Media Contacts:
Domenica Ghanem, domenica@ips-dc.org, 202 787 5205
Basav Sen, basav@ips-dc.org, 202 997 0479

(Washington, D.C.) – Given the current assault on responsible climate policy at the federal level by the Trump administration, now more than ever, innovative state and local actions are needed to combat our climate crisis. Many states are already well on their way.

The new IPS report How States Can Boost Renewables With Benefits for All documents how increasing and expanding Renewable Portfolio Standards (RPS) and distributed solar access to low-income households in states can help substantially reduce U.S. greenhouse gas emissions. The report also compiles existing state models for RPS expansion to create best practices blueprint for RPS legislation with dedicated funding for increased distributed solar access for low-income households.

“States and local governments can and must pick up the federal government’s slack in advancing an ambitious people’s climate agenda,” report author and IPS Climate Policy Director Basav Sen said. “Expanding access to solar to low-income communities and renters through programs like shared-solar is crucial since electric power generation is the single largest contributor to greenhouse gas emissions in the U.S. and the residential and commercial sectors are the two largest end-users of electricity sales by utilities. If we obtained all of our electricity from renewables, that would have a greater emissions impact than taking every single car in the U.S. off the road.

KEY FINDINGS:

  • RPS expansion creates good jobs. Solar energy already accounts for nearly 43% of direct U.S. employment in electric power generation, even though it only makes up a tiny fraction of the energy we use to power our country.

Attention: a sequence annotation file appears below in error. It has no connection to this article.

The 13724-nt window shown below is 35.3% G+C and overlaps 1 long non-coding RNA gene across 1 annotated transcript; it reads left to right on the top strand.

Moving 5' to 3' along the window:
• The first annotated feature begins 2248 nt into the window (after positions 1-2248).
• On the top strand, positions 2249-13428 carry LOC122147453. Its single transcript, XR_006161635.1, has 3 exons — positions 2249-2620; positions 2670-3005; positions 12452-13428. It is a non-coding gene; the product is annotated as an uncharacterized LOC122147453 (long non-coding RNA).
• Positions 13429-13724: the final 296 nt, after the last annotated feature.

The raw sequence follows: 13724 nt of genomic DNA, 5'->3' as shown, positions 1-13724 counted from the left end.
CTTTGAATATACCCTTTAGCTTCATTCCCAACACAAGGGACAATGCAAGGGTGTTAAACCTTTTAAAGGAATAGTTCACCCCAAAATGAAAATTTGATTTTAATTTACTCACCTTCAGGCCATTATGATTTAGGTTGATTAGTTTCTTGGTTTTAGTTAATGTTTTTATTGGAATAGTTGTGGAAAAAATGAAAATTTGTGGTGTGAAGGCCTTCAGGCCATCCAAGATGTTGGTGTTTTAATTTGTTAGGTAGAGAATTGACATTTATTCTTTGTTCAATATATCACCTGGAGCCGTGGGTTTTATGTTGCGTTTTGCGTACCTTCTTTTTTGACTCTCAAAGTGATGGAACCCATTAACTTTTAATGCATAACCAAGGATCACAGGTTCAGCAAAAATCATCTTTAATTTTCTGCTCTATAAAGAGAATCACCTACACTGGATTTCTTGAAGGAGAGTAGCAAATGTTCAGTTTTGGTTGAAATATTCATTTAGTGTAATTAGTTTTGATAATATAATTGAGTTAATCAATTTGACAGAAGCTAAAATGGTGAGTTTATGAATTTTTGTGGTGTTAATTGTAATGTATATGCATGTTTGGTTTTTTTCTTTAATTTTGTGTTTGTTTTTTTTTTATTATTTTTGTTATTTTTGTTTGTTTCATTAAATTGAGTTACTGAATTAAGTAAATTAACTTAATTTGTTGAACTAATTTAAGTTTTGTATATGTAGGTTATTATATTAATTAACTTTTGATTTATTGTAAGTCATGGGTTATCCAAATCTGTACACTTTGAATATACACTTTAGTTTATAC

• Renewable energy wages are comparable to those in the fossil fuel industry. A typical wind turbine technician, for example, earns $25.50 an hour, significantly more than many fossil fuel occupations.
  • Expanding shared solar access advances justice and equity. Low-income communities and communities of color are more likely to live in poorly insulated homes with higher heating and cooling costs, which means they spend more of their income on electricity. A typical set of residential solar panels would meet more than half of an average low-income household’s electricity needs — which means cutting their electricity bill drastically.
  • Shared renewables can allow families and small businesses a stake in the renewable energy market. The U.S. electricity market was worth $391 billion in 2015. RPS can help keep more of this money in communities.

Read more key findings and the full report at http://www.ips-dc.org/report-how-states-can-boost-renewables-with-benefits-for-all/.